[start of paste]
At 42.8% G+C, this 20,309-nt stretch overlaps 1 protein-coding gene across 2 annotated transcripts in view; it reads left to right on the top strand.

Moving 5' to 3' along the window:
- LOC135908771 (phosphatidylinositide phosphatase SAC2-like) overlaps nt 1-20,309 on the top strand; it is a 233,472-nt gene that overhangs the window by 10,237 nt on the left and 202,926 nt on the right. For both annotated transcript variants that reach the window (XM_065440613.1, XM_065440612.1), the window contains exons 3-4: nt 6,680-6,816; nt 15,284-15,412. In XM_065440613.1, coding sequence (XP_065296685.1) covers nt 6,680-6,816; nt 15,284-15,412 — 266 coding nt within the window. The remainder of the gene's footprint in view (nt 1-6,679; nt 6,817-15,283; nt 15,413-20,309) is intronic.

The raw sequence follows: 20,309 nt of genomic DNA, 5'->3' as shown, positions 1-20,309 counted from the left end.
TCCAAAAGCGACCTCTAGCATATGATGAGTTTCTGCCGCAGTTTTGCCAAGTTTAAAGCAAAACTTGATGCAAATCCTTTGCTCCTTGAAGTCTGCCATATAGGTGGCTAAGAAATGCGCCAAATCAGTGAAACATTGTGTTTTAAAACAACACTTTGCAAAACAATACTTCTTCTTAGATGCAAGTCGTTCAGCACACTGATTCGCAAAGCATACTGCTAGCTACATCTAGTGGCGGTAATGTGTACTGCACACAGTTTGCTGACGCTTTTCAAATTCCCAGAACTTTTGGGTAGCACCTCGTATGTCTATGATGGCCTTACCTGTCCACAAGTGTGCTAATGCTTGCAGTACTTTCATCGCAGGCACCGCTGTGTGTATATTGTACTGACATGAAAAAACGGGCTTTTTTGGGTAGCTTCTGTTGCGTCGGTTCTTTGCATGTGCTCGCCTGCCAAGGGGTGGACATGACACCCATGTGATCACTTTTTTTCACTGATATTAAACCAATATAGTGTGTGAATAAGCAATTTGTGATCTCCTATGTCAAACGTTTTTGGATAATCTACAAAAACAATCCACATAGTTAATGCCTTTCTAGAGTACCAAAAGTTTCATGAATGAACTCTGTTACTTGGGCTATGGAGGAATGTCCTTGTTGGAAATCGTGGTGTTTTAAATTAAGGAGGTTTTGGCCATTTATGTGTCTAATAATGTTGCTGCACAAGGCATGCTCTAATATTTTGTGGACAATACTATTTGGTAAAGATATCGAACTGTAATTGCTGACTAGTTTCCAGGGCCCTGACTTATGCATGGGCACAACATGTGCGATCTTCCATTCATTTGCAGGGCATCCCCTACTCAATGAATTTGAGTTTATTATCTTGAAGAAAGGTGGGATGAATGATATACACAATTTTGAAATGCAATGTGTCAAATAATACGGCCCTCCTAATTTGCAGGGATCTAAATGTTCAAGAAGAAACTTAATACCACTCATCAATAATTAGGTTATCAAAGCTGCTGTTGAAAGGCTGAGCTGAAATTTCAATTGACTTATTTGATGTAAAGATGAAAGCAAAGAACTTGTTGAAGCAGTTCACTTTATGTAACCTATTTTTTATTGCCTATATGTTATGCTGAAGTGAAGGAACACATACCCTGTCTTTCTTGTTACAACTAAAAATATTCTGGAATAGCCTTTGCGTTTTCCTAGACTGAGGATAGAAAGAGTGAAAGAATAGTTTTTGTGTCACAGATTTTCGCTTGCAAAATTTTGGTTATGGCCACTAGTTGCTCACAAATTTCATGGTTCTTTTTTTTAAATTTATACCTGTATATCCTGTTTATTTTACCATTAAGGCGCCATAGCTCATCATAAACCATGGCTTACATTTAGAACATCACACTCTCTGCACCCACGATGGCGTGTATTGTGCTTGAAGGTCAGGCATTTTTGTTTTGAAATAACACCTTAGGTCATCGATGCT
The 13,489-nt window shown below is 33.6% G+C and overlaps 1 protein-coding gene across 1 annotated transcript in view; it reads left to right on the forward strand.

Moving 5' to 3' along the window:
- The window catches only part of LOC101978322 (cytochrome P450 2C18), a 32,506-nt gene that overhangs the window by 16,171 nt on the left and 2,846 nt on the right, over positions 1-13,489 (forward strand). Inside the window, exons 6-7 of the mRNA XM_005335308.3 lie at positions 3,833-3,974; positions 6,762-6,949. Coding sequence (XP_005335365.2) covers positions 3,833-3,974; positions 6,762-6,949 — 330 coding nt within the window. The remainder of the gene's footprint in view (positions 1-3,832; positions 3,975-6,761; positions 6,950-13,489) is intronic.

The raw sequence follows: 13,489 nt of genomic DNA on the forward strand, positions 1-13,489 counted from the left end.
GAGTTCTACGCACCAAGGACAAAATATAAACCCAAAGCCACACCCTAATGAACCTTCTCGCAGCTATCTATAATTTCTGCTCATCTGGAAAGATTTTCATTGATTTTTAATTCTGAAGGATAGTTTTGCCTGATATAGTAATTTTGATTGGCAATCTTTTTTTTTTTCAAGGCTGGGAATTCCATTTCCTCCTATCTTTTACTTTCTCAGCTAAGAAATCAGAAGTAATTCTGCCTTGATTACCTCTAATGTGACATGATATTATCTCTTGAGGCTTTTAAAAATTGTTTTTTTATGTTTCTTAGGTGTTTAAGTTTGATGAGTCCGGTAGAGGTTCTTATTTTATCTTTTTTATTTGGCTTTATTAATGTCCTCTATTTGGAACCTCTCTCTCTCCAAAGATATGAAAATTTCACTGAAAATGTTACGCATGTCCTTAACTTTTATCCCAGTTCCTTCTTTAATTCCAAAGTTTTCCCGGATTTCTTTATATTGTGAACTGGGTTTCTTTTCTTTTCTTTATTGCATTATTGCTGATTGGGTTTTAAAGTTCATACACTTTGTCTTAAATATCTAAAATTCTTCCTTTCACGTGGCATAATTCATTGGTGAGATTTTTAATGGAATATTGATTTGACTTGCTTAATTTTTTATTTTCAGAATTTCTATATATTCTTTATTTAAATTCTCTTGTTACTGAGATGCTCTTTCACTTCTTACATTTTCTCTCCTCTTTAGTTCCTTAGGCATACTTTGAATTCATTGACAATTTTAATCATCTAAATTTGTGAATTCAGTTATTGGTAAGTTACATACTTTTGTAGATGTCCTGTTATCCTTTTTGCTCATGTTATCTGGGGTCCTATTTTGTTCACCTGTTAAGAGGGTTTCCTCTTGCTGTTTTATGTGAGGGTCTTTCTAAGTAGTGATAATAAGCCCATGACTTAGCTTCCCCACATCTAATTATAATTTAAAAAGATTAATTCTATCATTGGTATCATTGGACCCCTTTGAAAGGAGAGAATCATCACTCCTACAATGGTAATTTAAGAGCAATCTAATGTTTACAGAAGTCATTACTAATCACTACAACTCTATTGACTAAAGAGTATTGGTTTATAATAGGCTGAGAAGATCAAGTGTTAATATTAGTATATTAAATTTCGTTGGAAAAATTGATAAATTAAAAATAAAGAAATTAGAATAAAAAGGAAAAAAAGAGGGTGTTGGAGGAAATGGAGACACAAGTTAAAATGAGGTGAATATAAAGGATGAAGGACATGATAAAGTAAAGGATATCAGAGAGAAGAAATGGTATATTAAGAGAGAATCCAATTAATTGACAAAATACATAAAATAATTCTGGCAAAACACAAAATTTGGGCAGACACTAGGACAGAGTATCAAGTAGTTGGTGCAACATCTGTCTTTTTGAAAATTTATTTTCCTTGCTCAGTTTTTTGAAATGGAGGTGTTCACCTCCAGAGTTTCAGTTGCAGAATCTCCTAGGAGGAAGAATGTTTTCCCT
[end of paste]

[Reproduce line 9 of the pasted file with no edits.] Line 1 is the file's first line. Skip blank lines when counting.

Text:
The raw sequence follows: 13,489 nt of genomic DNA on the forward strand, positions 1-13,489 counted from the left end.